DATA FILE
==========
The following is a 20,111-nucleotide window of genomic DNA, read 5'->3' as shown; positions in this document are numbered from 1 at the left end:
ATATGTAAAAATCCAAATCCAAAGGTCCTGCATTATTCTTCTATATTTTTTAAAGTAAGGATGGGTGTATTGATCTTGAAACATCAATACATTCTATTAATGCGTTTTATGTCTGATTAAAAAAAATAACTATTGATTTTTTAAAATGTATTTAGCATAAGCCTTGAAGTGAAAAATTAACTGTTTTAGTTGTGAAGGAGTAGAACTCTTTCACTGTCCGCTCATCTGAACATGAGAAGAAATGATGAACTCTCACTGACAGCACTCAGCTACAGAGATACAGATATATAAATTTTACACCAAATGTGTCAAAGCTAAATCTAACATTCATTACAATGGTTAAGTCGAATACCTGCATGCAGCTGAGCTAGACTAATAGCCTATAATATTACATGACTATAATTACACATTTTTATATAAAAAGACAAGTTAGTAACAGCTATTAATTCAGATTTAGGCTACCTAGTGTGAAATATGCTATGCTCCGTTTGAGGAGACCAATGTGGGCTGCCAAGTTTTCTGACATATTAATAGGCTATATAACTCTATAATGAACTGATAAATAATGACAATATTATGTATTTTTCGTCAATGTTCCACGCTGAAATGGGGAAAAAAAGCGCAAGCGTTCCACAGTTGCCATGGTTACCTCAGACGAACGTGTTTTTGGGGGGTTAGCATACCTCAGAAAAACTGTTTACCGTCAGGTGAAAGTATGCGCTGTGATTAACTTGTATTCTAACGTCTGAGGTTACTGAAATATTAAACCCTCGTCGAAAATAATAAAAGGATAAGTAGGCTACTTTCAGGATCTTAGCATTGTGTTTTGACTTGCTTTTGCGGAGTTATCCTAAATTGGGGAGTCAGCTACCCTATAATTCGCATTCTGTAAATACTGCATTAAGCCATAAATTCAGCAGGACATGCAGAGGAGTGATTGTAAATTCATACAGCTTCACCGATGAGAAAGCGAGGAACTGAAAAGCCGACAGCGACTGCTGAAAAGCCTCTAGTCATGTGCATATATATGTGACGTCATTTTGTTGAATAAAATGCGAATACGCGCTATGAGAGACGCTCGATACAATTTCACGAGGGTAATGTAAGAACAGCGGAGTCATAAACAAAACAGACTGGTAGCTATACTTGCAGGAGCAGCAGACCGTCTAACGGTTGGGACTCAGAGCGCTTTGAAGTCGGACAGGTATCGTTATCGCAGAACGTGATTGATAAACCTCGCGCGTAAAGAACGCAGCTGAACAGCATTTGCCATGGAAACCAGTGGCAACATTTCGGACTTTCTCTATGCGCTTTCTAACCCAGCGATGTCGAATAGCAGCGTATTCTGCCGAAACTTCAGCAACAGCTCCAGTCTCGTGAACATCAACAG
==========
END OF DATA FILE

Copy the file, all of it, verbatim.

The following is a 20,111-nucleotide window of genomic DNA, read 5'->3' as shown; positions in this document are numbered from 1 at the left end:
ATATGTAAAAATCCAAATCCAAAGGTCCTGCATTATTCTTCTATATTTTTTAAAGTAAGGATGGGTGTATTGATCTTGAAACATCAATACATTCTATTAATGCGTTTTATGTCTGATTAAAAAAAATAACTATTGATTTTTTAAAATGTATTTAGCATAAGCCTTGAAGTGAAAAATTAACTGTTTTAGTTGTGAAGGAGTAGAACTCTTTCACTGTCCGCTCATCTGAACATGAGAAGAAATGATGAACTCTCACTGACAGCACTCAGCTACAGAGATACAGATATATAAATTTTACACCAAATGTGTCAAAGCTAAATCTAACATTCATTACAATGGTTAAGTCGAATACCTGCATGCAGCTGAGCTAGACTAATAGCCTATAATATTACATGACTATAATTACACATTTTTATATAAAAAGACAAGTTAGTAACAGCTATTAATTCAGATTTAGGCTACCTAGTGTGAAATATGCTATGCTCCGTTTGAGGAGACCAATGTGGGCTGCCAAGTTTTCTGACATATTAATAGGCTATATAACTCTATAATGAACTGATAAATAATGACAATATTATGTATTTTTCGTCAATGTTCCACGCTGAAATGGGGAAAAAAAGCGCAAGCGTTCCACAGTTGCCATGGTTACCTCAGACGAACGTGTTTTTGGGGGGTTAGCATACCTCAGAAAAACTGTTTACCGTCAGGTGAAAGTATGCGCTGTGATTAACTTGTATTCTAACGTCTGAGGTTACTGAAATATTAAACCCTCGTCGAAAATAATAAAAGGATAAGTAGGCTACTTTCAGGATCTTAGCATTGTGTTTTGACTTGCTTTTGCGGAGTTATCCTAAATTGGGGAGTCAGCTACCCTATAATTCGCATTCTGTAAATACTGCATTAAGCCATAAATTCAGCAGGACATGCAGAGGAGTGATTGTAAATTCATACAGCTTCACCGATGAGAAAGCGAGGAACTGAAAAGCCGACAGCGACTGCTGAAAAGCCTCTAGTCATGTGCATATATATGTGACGTCATTTTGTTGAATAAAATGCGAATACGCGCTATGAGAGACGCTCGATACAATTTCACGAGGGTAATGTAAGAACAGCGGAGTCATAAACAAAACAGACTGGTAGCTATACTTGCAGGAGCAGCAGACCGTCTAACGGTTGGGACTCAGAGCGCTTTGAAGTCGGACAGGTATCGTTATCGCAGAACGTGATTGATAAACCTCGCGCGTAAAGAACGCAGCTGAACAGCATTTGCCATGGAAACCAGTGGCAACATTTCGGACTTTCTCTATGCGCTTTCTAACCCAGCGATGTCGAATAGCAGCGTATTCTGCCGAAACTTCAGCAACAGCTCCAGTCTCGTGAACATCAACAG